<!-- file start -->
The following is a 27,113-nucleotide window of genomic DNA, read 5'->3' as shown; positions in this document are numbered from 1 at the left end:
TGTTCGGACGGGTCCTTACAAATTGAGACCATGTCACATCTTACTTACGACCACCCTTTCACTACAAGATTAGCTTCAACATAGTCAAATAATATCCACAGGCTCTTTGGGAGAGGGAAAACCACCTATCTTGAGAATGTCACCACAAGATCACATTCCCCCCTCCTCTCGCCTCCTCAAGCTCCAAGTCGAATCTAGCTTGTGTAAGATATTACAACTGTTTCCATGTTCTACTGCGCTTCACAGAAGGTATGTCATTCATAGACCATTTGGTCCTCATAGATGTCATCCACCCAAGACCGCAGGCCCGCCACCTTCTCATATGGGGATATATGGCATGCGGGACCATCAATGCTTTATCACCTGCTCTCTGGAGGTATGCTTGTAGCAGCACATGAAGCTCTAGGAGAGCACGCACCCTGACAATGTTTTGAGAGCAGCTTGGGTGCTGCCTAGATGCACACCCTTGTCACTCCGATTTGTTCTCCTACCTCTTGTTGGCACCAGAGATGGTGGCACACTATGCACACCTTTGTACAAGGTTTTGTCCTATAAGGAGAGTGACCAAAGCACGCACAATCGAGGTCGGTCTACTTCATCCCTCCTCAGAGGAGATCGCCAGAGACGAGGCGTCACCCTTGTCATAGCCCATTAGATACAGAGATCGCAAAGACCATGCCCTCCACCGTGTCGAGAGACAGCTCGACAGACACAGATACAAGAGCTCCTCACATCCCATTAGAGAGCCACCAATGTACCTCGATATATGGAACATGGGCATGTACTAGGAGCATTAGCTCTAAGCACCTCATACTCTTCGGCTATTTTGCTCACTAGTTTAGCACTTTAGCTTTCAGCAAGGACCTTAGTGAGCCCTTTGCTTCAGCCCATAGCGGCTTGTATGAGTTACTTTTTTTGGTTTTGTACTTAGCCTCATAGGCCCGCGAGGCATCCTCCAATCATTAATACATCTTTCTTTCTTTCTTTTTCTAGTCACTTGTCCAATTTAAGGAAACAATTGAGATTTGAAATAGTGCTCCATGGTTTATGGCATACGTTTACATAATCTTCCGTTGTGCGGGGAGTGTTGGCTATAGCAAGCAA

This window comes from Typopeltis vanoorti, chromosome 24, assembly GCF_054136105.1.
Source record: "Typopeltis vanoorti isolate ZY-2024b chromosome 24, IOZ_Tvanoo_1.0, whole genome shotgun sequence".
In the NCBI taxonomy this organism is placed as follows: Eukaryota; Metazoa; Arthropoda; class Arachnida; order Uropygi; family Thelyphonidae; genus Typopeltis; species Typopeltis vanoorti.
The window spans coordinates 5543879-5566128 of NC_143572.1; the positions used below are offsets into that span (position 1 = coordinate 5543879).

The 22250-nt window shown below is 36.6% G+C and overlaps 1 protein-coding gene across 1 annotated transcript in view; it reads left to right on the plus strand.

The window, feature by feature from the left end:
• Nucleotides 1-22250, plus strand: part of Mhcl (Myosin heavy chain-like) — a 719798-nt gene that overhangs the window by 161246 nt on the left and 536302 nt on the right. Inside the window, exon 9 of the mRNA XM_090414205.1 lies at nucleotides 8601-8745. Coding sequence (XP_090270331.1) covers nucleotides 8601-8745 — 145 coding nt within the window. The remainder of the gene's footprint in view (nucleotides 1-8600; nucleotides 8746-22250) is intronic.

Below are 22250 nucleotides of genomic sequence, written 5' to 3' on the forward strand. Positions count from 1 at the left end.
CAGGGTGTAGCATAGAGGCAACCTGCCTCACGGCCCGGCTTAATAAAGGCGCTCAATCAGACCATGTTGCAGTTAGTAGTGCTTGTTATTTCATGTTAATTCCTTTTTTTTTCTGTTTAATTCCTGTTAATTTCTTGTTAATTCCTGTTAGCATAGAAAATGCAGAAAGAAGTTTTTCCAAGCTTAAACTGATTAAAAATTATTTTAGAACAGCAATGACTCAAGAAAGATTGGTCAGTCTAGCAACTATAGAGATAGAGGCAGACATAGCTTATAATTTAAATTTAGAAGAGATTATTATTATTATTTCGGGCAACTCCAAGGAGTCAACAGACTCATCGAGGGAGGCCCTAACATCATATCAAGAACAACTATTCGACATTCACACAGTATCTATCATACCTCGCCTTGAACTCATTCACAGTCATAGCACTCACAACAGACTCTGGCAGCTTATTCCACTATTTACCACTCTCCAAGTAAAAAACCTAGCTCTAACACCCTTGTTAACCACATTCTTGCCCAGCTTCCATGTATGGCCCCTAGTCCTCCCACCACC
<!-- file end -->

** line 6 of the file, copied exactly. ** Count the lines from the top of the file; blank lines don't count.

The window spans coordinates 5543879-5566128 of NC_143572.1; the positions used below are offsets into that span (position 1 = coordinate 5543879).